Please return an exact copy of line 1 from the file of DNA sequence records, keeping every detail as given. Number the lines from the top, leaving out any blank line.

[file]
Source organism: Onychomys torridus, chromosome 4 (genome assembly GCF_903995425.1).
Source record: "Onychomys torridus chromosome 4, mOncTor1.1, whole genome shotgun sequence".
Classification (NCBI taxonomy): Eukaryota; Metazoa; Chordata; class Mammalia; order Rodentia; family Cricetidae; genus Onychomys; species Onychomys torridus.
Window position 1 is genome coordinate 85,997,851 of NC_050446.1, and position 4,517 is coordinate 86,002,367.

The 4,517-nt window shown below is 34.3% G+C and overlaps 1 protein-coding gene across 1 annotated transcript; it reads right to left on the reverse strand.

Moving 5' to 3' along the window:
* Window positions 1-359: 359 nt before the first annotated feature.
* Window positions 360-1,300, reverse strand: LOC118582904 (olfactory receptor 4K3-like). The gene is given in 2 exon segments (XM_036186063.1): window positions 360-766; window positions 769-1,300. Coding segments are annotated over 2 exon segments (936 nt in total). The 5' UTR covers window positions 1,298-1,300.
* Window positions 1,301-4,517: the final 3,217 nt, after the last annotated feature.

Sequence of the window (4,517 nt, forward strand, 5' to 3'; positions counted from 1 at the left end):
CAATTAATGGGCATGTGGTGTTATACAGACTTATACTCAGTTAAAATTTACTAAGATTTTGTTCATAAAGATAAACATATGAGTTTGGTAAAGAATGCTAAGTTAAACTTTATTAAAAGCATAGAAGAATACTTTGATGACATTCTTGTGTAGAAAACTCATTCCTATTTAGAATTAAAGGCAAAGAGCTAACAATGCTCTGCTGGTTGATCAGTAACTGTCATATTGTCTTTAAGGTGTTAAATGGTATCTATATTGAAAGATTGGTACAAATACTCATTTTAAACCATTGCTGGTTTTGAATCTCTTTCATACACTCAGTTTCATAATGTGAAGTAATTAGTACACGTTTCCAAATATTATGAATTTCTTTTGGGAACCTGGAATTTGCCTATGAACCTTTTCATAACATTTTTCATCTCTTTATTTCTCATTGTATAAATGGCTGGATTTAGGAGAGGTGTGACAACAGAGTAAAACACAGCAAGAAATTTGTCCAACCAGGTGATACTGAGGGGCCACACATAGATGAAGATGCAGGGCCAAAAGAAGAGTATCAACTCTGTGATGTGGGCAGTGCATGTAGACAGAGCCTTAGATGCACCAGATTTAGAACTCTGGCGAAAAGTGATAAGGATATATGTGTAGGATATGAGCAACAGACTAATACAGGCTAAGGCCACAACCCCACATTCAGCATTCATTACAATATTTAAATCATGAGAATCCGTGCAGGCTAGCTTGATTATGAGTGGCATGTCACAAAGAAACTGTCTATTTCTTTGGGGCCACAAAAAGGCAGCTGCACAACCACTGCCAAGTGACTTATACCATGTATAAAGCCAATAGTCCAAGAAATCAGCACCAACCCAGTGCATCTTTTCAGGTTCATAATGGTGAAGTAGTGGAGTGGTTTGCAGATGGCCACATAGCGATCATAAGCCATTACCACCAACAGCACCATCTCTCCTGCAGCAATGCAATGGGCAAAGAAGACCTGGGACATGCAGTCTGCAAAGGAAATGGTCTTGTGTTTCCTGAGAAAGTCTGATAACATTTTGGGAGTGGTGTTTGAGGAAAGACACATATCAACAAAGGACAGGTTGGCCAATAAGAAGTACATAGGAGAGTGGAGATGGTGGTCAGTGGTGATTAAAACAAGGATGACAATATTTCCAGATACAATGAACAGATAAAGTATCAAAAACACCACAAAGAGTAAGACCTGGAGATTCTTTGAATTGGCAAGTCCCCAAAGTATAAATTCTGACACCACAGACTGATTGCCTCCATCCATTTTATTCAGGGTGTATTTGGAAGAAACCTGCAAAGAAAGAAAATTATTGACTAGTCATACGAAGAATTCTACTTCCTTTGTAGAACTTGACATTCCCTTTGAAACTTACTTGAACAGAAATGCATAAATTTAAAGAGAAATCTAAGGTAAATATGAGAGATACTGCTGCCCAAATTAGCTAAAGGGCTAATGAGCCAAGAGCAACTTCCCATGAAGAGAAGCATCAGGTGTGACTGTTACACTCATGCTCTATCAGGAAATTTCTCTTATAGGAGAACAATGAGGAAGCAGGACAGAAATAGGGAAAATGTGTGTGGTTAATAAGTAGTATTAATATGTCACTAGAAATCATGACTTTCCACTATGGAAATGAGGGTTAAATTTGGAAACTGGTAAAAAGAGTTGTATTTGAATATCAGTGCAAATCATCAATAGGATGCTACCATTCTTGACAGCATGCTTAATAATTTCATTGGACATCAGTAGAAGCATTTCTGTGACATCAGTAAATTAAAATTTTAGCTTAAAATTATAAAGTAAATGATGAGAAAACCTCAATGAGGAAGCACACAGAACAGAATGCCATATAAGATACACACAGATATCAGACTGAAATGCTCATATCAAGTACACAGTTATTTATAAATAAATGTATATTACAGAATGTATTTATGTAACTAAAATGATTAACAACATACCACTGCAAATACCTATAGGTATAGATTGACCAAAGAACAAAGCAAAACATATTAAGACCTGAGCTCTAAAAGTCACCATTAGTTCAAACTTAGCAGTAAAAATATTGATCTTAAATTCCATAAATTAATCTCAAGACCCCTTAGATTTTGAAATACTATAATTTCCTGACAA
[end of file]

Source organism: Onychomys torridus, chromosome 4 (genome assembly GCF_903995425.1).